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Mike Filigenzi

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Food for a chenin tasting

by Mike Filigenzi » Mon Oct 23, 2017 12:39 am

Hi all -

I'm going to be hosting a chenin blanc tasting in a couple of weeks. This is mostly because I've ended up with too many bottles of the stuff in the basement and we're not drinking much white wine these days. They're mostly from the Clarksburg area but there will be some French and at least one South African version.

This will be starting at around 6 PM, so I'll need to have enough food to provide supper for everyone although we won't be doing a sit-down meal. A couple of complications include one good friend who's on a ketogenic diet, which forbids any sort of carbs (simple or complex) and one who is gluten averse. Of course, not every bite of food will comply with these restrictions but I want to be sure that both of them get enough food. The one thing I'm definitely making is roasted cauliflower soup. I test drove that one a couple of nights ago and it came out very well. I was wondering if anyone here had any ideas of some other dishes that could be made ahead of time and would go nicely with the wine. Bonus points for either gluten free or carb free!
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Howie Hart

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Re: Food for a chenin tasting

by Howie Hart » Mon Oct 23, 2017 4:57 am

My exposure to Chenin is almost entirely Vouvray, It is my favorite pairing for steamed or boiled lobster. I would say lobster, crab or even shrimp dishes would work. Maybe even clam chowder.
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Re: Food for a chenin tasting

by Jeff Grossman » Mon Oct 23, 2017 11:52 am

Moules mariniere, too.
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Re: Food for a chenin tasting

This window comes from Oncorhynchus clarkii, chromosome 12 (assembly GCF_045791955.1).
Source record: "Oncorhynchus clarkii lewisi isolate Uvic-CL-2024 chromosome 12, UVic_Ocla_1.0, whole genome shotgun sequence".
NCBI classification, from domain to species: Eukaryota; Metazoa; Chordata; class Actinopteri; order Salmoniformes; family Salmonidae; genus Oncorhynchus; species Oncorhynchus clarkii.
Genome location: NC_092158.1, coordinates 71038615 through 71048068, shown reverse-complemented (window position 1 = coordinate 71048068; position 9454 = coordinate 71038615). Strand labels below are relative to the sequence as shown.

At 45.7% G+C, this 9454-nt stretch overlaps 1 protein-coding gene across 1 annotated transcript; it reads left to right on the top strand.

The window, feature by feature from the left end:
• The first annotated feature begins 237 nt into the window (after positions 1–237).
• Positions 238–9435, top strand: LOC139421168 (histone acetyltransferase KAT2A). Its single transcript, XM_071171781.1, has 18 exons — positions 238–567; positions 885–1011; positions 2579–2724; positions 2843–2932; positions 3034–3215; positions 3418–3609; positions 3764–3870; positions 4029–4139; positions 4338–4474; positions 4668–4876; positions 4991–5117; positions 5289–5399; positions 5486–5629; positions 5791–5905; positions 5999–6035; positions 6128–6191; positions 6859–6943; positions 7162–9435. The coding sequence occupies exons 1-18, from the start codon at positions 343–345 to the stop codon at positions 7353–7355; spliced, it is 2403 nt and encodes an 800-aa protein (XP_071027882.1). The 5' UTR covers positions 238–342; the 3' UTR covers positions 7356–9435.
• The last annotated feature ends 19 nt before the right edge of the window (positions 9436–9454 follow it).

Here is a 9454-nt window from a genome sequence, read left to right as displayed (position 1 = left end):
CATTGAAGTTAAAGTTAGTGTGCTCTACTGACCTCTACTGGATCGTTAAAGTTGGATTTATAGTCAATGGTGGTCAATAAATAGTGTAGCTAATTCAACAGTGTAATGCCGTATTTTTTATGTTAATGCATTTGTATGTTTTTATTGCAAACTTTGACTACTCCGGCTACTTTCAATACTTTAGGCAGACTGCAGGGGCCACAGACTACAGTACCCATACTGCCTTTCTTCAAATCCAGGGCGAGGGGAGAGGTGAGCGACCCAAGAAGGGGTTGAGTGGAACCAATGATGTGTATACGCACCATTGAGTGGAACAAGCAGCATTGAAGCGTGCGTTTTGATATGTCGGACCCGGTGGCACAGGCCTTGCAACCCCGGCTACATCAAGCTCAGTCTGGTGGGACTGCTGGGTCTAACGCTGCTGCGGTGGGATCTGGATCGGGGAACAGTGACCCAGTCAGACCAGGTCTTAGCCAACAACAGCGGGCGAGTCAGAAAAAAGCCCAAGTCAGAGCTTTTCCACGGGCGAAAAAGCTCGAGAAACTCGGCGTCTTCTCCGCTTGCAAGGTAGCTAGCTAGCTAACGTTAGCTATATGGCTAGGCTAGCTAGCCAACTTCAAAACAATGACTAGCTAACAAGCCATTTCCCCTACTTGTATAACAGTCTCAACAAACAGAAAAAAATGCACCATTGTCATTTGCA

by Jenise » Mon Oct 23, 2017 4:46 pm

Ketogenic. Basically, Atkins, as I would unscientifically call it. Is this a medical necessity or just a current preference? Was just looking at a recipe for baked cheese-stuffed (goat+parm+garlic and chives) artichoke bottoms, if you're not averse to using a canned artichoke bottom. I rather like the flavor of them and accept that they're not actual artichokes like fresh. But some would not.

For an event of my own, I'm looking at crepes. Yes, there's flour involved, but also lots of milk (use whole) and egg, so it would be low carb though not entirely zero carb, and further reduced in volumn by the involvement of a carb-free filing, like something involved smoked fish, crab, shrimp or lobster.
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Re: Food for a chenin tasting

by Mike Filigenzi » Mon Oct 23, 2017 11:48 pm

Thanks, everyone. Great ideas - I like all of them. The artichoke bottom things sound like they'd be fine with the canned bottoms.

The ketogenic thing is somewhat like Atkins but more scientifically oriented. The idea is to change your metabolism such that you are excreting high levels of ketones in your urine. This (as I sort of understand it) is indicative of burning fat rather than carbs. It's been around a long time and has well proven benefits for diabetics. My friend is not diabetic but he is a molecular biology professor who's been researching how this diet affects mice. He published something recently showing that mice on the ketogenic diet live significantly longer than mice on a standard diet. That's made him a believer, and he's lost about twenty pounds since going on it. I'm not willing to go along with such a thing myself, but I'm willing to take this into consideration when planning a menu.
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Re: Food for a chenin tasting

by Jenise » Tue Oct 24, 2017 2:51 am

Mike Filigenzi wrote: The idea is to change your metabolism such that you are excreting high levels of ketones in your urine. This (as I sort of understand it) is indicative of burning fat rather than carbs.


Actually, that's exactly Atkins. The original Atkins anyway. His book explained ketosis in detail and told you how to look for the odor in your urine (and where to buy test strips) to ensure you'd reached optimum fat burning before slowing adding back any carbs. There was some blowback over the years about ketosis being dangerous, but it seemed to be nothing more than hysteria (Fake News planted by Weight Watchers??? :) ), especially to anyone who did well on the diet. I did!

Re the artichoke bottoms, the recipe was written for canned not fresh. Like I said, many would pass on them for that, but I happen to not dislike the flavor.
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Re: Food for a chenin tasting

by Barb Downunder » Tue Oct 24, 2017 5:52 am

Re artichoke bottoms. I like the canned ones actually, very useful pantry staple. But I have heard they conflict with wine, is this a problem for a wine tasting?